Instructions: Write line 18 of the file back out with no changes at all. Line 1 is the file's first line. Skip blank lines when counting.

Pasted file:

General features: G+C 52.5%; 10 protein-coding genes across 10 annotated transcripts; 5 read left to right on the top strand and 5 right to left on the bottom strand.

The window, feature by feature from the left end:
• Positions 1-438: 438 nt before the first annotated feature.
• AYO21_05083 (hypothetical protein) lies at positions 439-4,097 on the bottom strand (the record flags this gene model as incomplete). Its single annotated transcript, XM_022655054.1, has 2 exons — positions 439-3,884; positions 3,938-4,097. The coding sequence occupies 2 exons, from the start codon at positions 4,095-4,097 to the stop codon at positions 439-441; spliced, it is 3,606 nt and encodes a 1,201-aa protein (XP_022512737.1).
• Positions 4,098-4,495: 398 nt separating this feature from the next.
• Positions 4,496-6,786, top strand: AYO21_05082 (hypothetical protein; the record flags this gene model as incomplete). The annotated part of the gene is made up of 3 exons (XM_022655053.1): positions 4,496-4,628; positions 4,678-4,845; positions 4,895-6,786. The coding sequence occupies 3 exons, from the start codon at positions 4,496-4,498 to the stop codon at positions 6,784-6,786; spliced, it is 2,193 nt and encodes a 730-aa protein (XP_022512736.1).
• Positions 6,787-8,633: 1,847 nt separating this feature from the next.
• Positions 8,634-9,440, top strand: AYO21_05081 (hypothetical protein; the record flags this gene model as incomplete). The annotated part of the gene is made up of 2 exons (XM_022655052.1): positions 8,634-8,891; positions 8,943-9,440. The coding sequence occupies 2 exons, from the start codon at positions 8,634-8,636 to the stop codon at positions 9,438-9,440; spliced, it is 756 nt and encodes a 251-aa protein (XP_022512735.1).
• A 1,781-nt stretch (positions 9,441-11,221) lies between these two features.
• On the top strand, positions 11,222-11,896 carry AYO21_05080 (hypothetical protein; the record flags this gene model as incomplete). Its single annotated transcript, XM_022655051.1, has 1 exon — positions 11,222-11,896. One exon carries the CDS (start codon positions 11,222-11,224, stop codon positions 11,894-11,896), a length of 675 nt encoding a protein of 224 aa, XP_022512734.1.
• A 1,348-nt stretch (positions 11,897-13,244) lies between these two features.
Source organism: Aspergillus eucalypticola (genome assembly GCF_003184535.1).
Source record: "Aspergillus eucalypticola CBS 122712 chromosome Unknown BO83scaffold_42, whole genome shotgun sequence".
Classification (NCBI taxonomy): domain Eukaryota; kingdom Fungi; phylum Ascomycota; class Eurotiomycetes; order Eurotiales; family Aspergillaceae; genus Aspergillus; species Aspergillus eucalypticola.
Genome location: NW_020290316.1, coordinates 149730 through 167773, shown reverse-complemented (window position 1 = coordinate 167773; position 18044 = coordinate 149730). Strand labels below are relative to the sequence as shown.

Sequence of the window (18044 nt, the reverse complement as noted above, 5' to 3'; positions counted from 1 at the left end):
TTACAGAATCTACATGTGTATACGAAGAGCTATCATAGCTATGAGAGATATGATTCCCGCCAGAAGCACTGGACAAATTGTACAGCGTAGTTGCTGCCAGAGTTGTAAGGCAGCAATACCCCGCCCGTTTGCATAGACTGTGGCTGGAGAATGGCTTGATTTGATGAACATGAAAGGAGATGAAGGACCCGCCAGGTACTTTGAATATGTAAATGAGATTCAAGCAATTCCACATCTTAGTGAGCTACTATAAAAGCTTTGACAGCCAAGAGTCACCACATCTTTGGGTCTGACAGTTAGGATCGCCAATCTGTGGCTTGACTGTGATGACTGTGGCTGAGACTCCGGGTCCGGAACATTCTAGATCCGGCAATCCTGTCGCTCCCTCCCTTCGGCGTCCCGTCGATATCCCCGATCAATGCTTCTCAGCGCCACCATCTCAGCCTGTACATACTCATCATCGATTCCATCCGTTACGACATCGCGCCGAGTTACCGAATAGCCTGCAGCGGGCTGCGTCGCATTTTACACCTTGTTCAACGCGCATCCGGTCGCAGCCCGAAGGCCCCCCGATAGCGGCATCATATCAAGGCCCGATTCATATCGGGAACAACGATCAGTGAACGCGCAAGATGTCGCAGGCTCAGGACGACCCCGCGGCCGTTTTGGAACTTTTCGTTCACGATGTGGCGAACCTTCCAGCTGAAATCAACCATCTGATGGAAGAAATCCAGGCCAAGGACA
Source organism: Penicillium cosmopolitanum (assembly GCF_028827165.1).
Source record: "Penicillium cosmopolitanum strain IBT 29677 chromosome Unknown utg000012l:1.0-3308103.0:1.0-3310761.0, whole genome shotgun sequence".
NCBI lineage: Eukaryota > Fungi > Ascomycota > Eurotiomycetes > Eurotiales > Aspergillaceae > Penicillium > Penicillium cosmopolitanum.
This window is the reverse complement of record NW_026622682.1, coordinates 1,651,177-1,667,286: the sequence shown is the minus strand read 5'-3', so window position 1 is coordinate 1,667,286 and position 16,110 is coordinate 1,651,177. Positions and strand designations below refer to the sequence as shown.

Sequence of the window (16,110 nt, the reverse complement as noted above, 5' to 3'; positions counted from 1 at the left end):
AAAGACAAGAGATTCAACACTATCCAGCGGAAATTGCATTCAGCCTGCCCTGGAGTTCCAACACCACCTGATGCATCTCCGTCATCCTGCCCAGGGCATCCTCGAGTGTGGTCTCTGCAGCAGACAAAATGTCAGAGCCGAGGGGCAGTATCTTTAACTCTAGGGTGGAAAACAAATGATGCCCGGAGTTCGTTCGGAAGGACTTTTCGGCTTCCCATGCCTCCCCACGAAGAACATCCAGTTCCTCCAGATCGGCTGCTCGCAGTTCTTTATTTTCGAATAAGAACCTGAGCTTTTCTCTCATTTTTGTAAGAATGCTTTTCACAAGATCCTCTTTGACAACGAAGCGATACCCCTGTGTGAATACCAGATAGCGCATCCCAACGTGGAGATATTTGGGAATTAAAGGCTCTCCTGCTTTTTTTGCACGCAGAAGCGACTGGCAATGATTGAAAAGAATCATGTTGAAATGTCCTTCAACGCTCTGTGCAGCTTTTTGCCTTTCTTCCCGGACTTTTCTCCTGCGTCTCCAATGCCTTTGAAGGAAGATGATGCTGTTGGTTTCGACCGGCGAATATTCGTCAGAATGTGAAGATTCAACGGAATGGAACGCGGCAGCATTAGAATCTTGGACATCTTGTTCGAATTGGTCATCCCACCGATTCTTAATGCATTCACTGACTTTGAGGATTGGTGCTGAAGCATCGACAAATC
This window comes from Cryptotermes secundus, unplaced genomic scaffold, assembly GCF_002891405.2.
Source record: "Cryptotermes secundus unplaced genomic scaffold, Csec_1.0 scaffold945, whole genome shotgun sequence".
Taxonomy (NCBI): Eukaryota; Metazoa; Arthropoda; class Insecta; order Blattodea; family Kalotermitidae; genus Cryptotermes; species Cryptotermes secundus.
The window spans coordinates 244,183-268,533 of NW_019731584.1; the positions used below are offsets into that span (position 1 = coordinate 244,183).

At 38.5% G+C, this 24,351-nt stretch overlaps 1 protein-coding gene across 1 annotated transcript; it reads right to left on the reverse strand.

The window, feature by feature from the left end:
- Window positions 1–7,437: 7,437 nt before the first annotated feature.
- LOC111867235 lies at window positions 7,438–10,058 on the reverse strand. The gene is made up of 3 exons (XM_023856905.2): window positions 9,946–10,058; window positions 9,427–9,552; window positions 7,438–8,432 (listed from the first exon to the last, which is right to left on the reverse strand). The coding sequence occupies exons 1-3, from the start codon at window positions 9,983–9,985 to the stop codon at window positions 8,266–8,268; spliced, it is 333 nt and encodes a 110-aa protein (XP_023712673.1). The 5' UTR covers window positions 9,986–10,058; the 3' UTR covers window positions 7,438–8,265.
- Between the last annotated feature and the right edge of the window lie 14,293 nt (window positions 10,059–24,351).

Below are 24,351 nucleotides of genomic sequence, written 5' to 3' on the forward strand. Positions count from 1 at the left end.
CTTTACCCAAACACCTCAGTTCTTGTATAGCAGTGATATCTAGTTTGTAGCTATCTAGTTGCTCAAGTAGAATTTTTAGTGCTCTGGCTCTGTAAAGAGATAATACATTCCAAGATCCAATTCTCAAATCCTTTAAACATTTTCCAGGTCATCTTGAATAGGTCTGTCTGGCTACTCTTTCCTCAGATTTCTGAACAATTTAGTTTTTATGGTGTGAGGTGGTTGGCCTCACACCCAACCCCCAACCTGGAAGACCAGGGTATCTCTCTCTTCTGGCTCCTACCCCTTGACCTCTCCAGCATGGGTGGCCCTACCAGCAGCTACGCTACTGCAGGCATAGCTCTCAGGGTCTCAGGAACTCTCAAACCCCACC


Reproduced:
Source organism: Penicillium cosmopolitanum (assembly GCF_028827165.1).